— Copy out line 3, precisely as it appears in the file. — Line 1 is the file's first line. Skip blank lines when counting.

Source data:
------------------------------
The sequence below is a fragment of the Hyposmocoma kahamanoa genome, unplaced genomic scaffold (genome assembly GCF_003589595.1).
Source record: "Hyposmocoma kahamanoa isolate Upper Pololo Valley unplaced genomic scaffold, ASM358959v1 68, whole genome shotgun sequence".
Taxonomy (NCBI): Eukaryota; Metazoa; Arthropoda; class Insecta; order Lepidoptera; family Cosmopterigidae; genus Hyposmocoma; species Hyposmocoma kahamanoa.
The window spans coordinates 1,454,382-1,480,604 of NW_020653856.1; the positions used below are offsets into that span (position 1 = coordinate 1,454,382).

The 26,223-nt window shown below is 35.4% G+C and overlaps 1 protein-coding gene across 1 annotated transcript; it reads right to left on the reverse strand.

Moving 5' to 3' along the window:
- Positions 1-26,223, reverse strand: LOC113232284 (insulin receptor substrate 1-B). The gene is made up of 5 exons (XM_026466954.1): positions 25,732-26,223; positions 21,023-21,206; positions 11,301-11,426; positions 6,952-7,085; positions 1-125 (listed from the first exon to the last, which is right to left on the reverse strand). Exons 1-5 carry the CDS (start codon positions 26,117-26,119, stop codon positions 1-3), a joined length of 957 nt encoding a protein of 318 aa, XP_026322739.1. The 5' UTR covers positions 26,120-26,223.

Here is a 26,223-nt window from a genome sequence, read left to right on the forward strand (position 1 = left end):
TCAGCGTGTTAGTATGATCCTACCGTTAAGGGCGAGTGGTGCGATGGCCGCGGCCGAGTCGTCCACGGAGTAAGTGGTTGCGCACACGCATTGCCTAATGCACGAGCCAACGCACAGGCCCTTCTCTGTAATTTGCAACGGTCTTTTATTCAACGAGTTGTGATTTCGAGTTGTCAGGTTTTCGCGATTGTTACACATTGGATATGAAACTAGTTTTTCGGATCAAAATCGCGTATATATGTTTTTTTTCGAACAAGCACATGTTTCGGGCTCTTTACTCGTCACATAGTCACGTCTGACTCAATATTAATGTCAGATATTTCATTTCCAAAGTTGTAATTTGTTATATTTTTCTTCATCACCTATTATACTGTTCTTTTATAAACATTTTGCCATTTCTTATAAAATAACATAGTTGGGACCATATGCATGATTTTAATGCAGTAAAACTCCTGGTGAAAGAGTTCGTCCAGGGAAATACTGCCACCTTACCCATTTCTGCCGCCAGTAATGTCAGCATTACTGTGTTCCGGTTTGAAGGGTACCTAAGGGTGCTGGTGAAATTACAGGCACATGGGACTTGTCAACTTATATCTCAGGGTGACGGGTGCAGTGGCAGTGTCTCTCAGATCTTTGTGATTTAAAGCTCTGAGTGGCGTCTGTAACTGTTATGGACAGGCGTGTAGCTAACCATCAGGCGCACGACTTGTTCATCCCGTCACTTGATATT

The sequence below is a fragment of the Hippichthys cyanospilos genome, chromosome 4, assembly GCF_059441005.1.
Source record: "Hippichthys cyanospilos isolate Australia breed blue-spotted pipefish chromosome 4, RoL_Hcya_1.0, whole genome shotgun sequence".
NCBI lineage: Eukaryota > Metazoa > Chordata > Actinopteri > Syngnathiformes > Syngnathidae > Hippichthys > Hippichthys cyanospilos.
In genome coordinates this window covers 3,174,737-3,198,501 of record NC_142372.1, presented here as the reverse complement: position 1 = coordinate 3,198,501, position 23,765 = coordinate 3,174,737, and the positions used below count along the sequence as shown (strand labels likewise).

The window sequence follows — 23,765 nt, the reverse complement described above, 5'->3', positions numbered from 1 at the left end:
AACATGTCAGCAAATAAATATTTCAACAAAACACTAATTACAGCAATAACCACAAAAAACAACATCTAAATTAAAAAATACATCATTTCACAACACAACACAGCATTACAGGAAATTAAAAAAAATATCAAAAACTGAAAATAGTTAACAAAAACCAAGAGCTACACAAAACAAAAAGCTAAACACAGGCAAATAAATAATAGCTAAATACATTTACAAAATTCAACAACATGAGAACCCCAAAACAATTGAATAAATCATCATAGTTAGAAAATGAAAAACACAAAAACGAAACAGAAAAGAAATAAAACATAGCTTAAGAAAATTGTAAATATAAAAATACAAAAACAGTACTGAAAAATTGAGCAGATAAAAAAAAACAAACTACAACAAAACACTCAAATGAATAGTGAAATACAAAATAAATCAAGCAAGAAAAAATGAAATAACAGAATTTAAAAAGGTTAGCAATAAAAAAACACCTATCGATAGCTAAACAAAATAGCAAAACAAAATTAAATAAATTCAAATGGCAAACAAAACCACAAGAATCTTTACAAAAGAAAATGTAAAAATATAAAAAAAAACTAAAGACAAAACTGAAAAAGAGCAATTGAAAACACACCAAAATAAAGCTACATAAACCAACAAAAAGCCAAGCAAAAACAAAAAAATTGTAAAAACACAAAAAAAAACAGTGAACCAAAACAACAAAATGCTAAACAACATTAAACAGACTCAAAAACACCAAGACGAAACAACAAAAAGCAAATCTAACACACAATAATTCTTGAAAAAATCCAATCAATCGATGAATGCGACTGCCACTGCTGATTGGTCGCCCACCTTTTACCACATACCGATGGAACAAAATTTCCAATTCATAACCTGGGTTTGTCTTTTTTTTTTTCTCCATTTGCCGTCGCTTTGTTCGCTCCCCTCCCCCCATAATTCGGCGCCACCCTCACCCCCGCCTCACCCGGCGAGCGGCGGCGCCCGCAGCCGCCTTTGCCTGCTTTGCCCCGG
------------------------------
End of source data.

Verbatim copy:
Taxonomy (NCBI): Eukaryota; Metazoa; Arthropoda; class Insecta; order Lepidoptera; family Cosmopterigidae; genus Hyposmocoma; species Hyposmocoma kahamanoa.